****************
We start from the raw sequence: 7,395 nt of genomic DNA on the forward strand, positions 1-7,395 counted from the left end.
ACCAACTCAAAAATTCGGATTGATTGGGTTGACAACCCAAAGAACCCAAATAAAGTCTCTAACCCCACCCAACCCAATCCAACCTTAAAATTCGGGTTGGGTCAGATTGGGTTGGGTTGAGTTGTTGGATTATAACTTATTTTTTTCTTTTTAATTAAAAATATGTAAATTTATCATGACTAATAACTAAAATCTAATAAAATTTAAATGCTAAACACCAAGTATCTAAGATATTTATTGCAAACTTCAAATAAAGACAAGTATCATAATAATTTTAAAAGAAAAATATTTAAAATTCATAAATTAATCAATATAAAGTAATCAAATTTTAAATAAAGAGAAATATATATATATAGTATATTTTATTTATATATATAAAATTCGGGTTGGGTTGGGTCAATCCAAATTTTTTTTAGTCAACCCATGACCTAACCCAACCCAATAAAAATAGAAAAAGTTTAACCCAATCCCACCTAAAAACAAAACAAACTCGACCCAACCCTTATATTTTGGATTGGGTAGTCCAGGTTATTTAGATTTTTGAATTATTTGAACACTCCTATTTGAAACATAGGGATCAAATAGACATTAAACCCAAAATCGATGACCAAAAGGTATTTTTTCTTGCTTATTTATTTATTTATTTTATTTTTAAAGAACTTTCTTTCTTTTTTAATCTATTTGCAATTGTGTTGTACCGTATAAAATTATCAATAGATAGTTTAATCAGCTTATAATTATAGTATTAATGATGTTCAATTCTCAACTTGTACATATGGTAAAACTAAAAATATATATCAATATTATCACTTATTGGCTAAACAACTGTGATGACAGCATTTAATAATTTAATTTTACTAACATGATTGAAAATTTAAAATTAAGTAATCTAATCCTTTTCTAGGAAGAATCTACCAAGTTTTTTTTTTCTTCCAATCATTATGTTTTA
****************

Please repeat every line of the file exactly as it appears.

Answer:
We start from the raw sequence: 7,395 nt of genomic DNA on the forward strand, positions 1-7,395 counted from the left end.
ACCAACTCAAAAATTCGGATTGATTGGGTTGACAACCCAAAGAACCCAAATAAAGTCTCTAACCCCACCCAACCCAATCCAACCTTAAAATTCGGGTTGGGTCAGATTGGGTTGGGTTGAGTTGTTGGATTATAACTTATTTTTTTCTTTTTAATTAAAAATATGTAAATTTATCATGACTAATAACTAAAATCTAATAAAATTTAAATGCTAAACACCAAGTATCTAAGATATTTATTGCAAACTTCAAATAAAGACAAGTATCATAATAATTTTAAAAGAAAAATATTTAAAATTCATAAATTAATCAATATAAAGTAATCAAATTTTAAATAAAGAGAAATATATATATATAGTATATTTTATTTATATATATAAAATTCGGGTTGGGTTGGGTCAATCCAAATTTTTTTTAGTCAACCCATGACCTAACCCAACCCAATAAAAATAGAAAAAGTTTAACCCAATCCCACCTAAAAACAAAACAAACTCGACCCAACCCTTATATTTTGGATTGGGTAGTCCAGGTTATTTAGATTTTTGAATTATTTGAACACTCCTATTTGAAACATAGGGATCAAATAGACATTAAACCCAAAATCGATGACCAAAAGGTATTTTTTCTTGCTTATTTATTTATTTATTTTATTTTTAAAGAACTTTCTTTCTTTTTTAATCTATTTGCAATTGTGTTGTACCGTATAAAATTATCAATAGATAGTTTAATCAGCTTATAATTATAGTATTAATGATGTTCAATTCTCAACTTGTACATATGGTAAAACTAAAAATATATATCAATATTATCACTTATTGGCTAAACAACTGTGATGACAGCATTTAATAATTTAATTTTACTAACATGATTGAAAATTTAAAATTAAGTAATCTAATCCTTTTCTAGGAAGAATCTACCAAGTTTTTTTTTTCTTCCAATCATTATGTTTTA